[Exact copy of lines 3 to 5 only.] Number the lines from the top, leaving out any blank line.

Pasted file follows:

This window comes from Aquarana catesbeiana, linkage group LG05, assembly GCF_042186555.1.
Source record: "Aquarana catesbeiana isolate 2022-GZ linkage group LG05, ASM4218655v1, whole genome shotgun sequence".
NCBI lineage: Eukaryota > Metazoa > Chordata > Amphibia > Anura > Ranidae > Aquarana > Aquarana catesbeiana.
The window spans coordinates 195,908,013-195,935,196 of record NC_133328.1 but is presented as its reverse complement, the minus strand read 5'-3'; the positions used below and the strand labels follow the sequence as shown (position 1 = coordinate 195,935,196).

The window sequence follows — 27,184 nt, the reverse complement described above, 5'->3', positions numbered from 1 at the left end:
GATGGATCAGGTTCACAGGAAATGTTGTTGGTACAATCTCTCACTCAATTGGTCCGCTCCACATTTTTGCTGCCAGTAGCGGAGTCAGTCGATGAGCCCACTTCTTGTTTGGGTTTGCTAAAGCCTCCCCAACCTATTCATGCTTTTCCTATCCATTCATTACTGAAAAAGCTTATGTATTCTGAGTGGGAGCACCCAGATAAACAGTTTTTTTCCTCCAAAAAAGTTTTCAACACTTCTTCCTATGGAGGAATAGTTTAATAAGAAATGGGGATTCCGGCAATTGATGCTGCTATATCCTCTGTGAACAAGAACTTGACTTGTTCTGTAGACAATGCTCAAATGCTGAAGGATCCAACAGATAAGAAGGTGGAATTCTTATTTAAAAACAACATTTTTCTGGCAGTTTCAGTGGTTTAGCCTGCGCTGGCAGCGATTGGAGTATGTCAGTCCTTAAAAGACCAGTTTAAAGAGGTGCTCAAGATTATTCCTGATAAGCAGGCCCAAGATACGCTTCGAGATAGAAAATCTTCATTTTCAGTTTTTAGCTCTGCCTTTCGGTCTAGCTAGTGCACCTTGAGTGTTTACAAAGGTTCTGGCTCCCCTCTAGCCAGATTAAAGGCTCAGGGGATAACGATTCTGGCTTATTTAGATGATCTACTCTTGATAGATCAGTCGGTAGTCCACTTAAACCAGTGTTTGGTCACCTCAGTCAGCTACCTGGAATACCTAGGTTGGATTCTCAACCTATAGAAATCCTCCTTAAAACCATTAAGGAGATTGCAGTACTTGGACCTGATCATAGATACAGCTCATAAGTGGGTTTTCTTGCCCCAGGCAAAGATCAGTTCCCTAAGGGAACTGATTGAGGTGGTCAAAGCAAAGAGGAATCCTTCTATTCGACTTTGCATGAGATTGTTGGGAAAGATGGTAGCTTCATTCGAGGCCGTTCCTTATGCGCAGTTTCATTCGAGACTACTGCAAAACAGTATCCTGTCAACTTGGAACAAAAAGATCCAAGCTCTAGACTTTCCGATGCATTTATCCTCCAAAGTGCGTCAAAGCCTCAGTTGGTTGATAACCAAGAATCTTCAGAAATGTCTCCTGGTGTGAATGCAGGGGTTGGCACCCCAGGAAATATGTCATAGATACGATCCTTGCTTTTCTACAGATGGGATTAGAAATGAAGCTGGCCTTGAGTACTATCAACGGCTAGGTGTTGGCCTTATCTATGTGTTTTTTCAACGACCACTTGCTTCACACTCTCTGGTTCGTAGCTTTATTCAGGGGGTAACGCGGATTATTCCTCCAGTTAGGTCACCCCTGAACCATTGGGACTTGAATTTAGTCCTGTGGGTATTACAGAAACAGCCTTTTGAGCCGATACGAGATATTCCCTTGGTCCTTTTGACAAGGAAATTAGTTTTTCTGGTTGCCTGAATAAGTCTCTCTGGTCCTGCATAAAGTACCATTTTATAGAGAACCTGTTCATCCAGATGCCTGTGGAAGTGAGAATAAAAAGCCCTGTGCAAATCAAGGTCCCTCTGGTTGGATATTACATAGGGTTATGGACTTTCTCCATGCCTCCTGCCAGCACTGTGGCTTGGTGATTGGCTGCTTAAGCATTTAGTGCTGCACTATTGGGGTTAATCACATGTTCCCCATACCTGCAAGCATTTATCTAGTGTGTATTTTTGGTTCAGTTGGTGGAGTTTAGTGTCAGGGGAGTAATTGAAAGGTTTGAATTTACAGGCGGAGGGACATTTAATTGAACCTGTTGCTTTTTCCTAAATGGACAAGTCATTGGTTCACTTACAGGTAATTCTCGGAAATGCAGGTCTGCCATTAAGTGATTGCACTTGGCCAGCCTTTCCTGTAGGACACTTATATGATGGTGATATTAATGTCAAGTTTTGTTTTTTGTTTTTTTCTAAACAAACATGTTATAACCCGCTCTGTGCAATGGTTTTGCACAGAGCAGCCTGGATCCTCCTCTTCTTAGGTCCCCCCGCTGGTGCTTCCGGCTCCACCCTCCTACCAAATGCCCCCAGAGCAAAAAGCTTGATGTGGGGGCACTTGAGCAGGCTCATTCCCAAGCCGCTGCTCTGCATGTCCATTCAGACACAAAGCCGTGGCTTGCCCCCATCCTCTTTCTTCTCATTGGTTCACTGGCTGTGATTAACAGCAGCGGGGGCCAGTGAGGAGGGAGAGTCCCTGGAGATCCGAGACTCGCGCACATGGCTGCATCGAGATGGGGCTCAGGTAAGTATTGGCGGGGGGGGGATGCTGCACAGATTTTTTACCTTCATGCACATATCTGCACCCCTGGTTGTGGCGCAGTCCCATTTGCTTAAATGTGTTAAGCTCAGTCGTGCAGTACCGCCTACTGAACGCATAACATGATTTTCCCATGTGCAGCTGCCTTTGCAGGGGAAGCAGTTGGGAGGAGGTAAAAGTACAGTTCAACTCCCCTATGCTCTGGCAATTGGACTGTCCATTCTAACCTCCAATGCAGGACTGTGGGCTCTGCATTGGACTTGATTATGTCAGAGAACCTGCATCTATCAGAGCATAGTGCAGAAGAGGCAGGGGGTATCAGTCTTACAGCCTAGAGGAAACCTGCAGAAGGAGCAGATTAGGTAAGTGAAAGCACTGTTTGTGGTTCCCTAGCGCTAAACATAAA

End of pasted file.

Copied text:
NCBI lineage: Eukaryota > Metazoa > Chordata > Amphibia > Anura > Ranidae > Aquarana > Aquarana catesbeiana.
The window spans coordinates 195,908,013-195,935,196 of record NC_133328.1 but is presented as its reverse complement, the minus strand read 5'-3'; the positions used below and the strand labels follow the sequence as shown (position 1 = coordinate 195,935,196).

The window sequence follows — 27,184 nt, the reverse complement described above, 5'->3', positions numbered from 1 at the left end: